i'm rifling through stacks of notes haphazardly tucked into old manila folders, and here they are. pieces of paper ripped out of a notebook, on which my father frantically scribbled the names of our only remembered ancestors. "you have to remember them," he implored, tapping each name with the tip of my pen while i winced for the nib he was bending. "you have to remember them, and remember what was done to them." i nodded and took them from his hands as i stepped into the line for security screening. we'd see each other again, soon, but in that moment, it felt like we were being ripped apart forever.

i grabbed my cousin's arm; he would escort my father back to the family apartments. "take care of him," i demanded. take care of him, because even i don't know how.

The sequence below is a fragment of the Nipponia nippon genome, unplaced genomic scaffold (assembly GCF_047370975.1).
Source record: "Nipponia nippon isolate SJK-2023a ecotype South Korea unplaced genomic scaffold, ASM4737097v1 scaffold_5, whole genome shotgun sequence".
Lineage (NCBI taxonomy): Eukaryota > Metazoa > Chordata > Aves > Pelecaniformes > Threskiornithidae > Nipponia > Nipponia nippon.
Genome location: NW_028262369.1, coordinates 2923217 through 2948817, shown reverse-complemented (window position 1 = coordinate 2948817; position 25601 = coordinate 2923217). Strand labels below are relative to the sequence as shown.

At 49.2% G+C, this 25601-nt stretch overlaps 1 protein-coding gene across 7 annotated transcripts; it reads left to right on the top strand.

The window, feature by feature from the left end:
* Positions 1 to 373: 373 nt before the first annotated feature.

i'm the only one named with the family generational tag. i'm fourth of seven in this generation, and the first one to be born overseas. "i'm guessing your father gave you this name because he wanted to feel more connected to the old home," my oldersister-cousin surmised. "it's a really old-fashioned thing to do, but i like it. it's romantic."


"i'm pretty sure i was always meant to be american," my father proudly declared in chinese, in a context i've already forgotten. "i was just born in the wrong place."

19 January 2015 12:37

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